Report 2000-500 Summary - May 2000
Department of Social Services:
It Still Needs to Improve Its Oversight of County Child Welfare Services
The Department of Social Services (department) has been improving its oversight of county child welfare services since the Bureau of State Audits (bureau) conducted its 1998 audit; however, the department has not fully implemented all our recommendations. The department now conducts timely county compliance reviews-designed to ensure the health and safety of children-but it is still slow to give counties written reports of their deficiencies and remiss in ensuring counties promptly submit corrective action plans (CAPs). In addition, although it now reviews the timeliness of counties' emergency responses to allegations of abuse and neglect, the department does not always require CAPs when counties fail to respond quickly to emergencies. Further, because the department did not create a method of reviewing county administrative practices, it cannot be sure that counties are effectively managing their child welfare services. Finally, because it has not analyzed statewide data regarding deaths of children from abuse and neglect, the department cannot determine how its services may be failing to protect these children.
As part of its January 1998 audit report on Kern County's child protective services program, the bureau made the following three recommendations to the department to strengthen its leadership role in and improve its oversight of the State's child welfare services:
- Continue with its schedule to review each county for compliance at least once every four years until it completes the implementation of its statewide automated case management system, and every three years thereafter.
- Review county emergency response systems and administrative practices as part of its comprehensive monitoring approach.
- Continue to provide leadership to county welfare agencies through progressive child welfare initiatives.
The department has made some progress in implementing our recommendations. Specifically, the department conducted the on-site portion of its compliance reviews of each county by June 30, 1998, and has plans to review each county at least once every three years. However, the department is slow to finish written compliance reports and follow up on CAPs it receives from counties. These delays may extend the time a county remains out of compliance with department regulations that are supposed to ensure that children are sufficiently protected.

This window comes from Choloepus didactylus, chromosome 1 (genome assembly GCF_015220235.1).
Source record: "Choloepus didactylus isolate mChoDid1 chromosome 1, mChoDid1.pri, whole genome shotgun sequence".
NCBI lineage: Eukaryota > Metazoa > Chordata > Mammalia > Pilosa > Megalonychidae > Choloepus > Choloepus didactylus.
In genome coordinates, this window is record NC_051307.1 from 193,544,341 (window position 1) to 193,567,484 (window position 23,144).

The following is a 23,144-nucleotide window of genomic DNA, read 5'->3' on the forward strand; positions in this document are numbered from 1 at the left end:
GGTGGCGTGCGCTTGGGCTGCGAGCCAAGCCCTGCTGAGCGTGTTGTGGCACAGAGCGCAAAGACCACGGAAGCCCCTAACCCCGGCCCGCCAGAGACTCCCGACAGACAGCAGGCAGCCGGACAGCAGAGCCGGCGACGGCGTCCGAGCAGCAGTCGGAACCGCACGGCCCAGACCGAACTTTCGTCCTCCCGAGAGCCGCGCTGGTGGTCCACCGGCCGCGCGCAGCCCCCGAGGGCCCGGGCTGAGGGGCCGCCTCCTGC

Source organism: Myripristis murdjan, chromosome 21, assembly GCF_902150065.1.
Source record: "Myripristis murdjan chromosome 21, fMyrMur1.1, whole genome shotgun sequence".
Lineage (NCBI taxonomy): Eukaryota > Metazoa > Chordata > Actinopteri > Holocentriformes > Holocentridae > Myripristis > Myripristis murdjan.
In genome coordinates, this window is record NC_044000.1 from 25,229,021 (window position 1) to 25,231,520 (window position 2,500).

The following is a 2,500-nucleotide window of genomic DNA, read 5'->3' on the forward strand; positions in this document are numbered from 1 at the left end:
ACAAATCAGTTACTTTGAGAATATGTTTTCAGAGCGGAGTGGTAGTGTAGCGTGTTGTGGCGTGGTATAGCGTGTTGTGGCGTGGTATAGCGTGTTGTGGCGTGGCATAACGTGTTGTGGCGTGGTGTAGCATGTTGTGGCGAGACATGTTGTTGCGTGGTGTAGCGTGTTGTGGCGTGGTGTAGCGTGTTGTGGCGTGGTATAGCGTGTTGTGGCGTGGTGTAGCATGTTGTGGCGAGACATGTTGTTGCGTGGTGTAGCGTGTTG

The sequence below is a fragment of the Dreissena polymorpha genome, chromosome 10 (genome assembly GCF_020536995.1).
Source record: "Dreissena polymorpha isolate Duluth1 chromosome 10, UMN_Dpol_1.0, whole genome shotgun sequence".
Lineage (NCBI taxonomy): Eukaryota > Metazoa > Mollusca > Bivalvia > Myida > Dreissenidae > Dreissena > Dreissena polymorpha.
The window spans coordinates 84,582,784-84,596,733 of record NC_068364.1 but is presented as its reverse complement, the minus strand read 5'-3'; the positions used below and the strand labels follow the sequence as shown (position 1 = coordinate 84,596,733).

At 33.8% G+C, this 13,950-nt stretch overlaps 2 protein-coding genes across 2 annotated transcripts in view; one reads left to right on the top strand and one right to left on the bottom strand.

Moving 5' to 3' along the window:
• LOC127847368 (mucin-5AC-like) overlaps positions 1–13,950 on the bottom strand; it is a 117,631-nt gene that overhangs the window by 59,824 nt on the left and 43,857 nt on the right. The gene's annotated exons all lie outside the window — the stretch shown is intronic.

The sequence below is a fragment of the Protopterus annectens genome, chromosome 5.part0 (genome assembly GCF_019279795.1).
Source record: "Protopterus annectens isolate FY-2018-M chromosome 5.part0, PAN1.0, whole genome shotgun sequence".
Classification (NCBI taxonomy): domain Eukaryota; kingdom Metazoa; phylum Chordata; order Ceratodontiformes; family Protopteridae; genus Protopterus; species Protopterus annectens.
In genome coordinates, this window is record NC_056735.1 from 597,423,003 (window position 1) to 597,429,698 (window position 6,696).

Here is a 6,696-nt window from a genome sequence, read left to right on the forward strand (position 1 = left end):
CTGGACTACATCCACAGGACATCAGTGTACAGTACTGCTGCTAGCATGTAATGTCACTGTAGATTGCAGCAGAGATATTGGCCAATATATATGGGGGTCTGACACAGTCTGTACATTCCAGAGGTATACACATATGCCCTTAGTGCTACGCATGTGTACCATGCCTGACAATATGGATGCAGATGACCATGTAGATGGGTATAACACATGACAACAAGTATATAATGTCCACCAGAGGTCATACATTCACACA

In addition, the department has not fully implemented our recommendation to review county emergency response systems and administrative practices as part of its comprehensive monitoring. Although the department now reviews each county's emergency response system as part of its compliance review process, it does not always require a CAP from any county that fails to respond on time to allegations of abuse or neglect. Without formalized CAPs, the department cannot ensure counties are correcting problems that may risk the health and safety of children. Regarding our recommendation that it monitor county administrative practices, the department states that it addresses weak administrative practices, such as inadequate training of child welfare services caseworkers or poor supervision, when discovered during its compliance reviews. However, as a matter of routine, the department does not review the administrative practices of each county. As a result, it may fail to detect other weaknesses that, if corrected, could lead to more efficient and effective management of county resources designed to safeguard children.
Moreover, the department does not yet analyze existing data on children's deaths from abuse and neglect to identify potential systemic weaknesses in child welfare services or to consider the need for legislative or regulatory changes that would reduce these fatalities. A recent law, Chapter 1012, Statutes of 1999, should improve statewide data by requiring a new reporting and tracking system for all child fatalities from abuse and neglect, but a full year's data will not be available for analysis until January 2002.
To the department's credit, it continues to provide leadership to county child welfare services through its Structured Decision-Making Project. Initial results from this project, one of the department's progressive child welfare initiatives, are positive. Structured decision-making tools are designed to help caseworkers make critical decisions, such as how quickly to respond to allegations of child abuse or neglect. The goal of the Structured Decision-Making Project is to better safeguard children by improving caseworker assessments of family situations and children's protection needs. As of April 2000, twelve counties are using the tools, and three additional counties plan to implement them by fall 2000.